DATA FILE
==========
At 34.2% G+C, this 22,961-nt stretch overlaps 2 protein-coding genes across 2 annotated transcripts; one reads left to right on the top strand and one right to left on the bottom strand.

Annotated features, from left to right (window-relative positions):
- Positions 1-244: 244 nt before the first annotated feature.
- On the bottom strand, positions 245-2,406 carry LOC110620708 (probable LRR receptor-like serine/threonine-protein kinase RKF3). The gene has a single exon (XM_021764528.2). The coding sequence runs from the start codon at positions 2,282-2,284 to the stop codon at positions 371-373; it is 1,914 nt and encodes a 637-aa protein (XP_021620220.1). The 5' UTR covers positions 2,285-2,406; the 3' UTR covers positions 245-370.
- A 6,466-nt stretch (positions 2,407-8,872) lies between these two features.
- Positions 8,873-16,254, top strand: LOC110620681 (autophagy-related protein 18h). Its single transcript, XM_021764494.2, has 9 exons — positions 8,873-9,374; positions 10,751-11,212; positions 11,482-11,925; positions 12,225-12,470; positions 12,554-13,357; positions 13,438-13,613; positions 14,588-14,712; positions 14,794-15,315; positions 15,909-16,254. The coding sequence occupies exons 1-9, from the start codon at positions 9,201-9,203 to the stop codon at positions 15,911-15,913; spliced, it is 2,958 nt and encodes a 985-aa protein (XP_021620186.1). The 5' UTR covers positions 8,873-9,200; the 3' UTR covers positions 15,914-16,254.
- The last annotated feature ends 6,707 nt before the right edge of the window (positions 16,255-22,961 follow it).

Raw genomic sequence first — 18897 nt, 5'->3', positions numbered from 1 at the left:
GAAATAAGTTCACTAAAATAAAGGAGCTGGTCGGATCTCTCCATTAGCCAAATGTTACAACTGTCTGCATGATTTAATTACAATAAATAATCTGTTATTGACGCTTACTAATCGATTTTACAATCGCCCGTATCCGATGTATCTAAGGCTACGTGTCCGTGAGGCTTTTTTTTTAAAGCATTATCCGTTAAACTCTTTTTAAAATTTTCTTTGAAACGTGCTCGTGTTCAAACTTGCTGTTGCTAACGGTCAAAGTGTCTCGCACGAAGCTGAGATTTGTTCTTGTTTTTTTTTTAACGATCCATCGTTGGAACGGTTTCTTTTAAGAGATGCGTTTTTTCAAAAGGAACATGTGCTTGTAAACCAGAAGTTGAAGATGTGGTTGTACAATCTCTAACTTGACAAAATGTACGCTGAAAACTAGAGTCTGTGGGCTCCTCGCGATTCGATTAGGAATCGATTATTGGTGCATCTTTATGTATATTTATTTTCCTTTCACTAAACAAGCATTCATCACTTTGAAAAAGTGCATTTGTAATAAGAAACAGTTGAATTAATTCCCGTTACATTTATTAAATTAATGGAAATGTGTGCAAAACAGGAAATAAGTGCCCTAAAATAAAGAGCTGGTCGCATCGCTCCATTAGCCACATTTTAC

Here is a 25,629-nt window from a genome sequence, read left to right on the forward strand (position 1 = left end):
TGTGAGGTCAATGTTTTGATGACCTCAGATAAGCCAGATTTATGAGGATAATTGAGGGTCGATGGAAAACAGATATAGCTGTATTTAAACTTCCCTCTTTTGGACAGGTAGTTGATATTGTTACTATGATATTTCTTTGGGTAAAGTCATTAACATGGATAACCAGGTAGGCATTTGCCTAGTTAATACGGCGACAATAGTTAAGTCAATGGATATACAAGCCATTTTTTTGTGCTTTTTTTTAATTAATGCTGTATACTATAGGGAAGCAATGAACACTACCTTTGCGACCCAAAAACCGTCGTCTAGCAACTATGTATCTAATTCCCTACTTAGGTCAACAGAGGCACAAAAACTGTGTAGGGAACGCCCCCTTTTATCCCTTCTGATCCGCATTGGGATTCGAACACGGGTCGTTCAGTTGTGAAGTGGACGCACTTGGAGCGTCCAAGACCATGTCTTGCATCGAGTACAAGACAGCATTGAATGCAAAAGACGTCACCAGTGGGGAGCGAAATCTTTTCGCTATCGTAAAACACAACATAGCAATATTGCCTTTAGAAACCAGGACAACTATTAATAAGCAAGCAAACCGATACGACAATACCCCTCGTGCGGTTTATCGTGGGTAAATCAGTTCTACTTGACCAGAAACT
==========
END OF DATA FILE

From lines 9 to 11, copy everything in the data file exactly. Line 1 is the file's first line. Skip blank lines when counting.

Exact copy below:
GAAATAAGTTCACTAAAATAAAGGAGCTGGTCGGATCTCTCCATTAGCCAAATGTTACAACTGTCTGCATGATTTAATTACAATAAATAATCTGTTATTGACGCTTACTAATCGATTTTACAATCGCCCGTATCCGATGTATCTAAGGCTACGTGTCCGTGAGGCTTTTTTTTTAAAGCATTATCCGTTAAACTCTTTTTAAAATTTTCTTTGAAACGTGCTCGTGTTCAAACTTGCTGTTGCTAACGGTCAAAGTGTCTCGCACGAAGCTGAGATTTGTTCTTGTTTTTTTTTTAACGATCCATCGTTGGAACGGTTTCTTTTAAGAGATGCGTTTTTTCAAAAGGAACATGTGCTTGTAAACCAGAAGTTGAAGATGTGGTTGTACAATCTCTAACTTGACAAAATGTACGCTGAAAACTAGAGTCTGTGGGCTCCTCGCGATTCGATTAGGAATCGATTATTGGTGCATCTTTATGTATATTTATTTTCCTTTCACTAAACAAGCATTCATCACTTTGAAAAAGTGCATTTGTAATAAGAAACAGTTGAATTAATTCCCGTTACATTTATTAAATTAATGGAAATGTGTGCAAAACAGGAAATAAGTGCCCTAAAATAAAGAGCTGGTCGCATCGCTCCATTAGCCACATTTTAC

Here is a 25,629-nt window from a genome sequence, read left to right on the forward strand (position 1 = left end):
TGTGAGGTCAATGTTTTGATGACCTCAGATAAGCCAGATTTATGAGGATAATTGAGGGTCGATGGAAAACAGATATAGCTGTATTTAAACTTCCCTCTTTTGGACAGGTAGTTGATATTGTTACTATGATATTTCTTTGGGTAAAGTCATTAACATGGATAACCAGGTAGGCATTTGCCTAGTTAATACGGCGACAATAGTTAAGTCAATGGATATACAAGCCATTTTTTTGTGCTTTTTTTTAATTAATGCTGTATACTATAGGGAAGCAATGAACACTACCTTTGCGACCCAAAAACCGTCGTCTAGCAACTATGTATCTAATTCCCTACTTAGGTCAACAGAGGCACAAAAACTGTGTAGGGAACGCCCCCTTTTATCCCTTCTGATCCGCATTGGGATTCGAACACGGGTCGTTCAGTTGTGAAGTGGACGCACTTGGAGCGTCCAAGACCATGTCTTGCATCGAGTACAAGACAGCATTGAATGCAAAAGACGTCACCAGTGGGGAGCGAAATCTTTTCGCTATCGTAAAACACAACATAGCAATATTGCCTTTAGAAACCAGGACAACTATTAATAAGCAAGCAAACCGATACGACAATACCCCTCGTGCGGTTTATCGTGGGTAAATCAGTTCTACTTGACCAGAAACT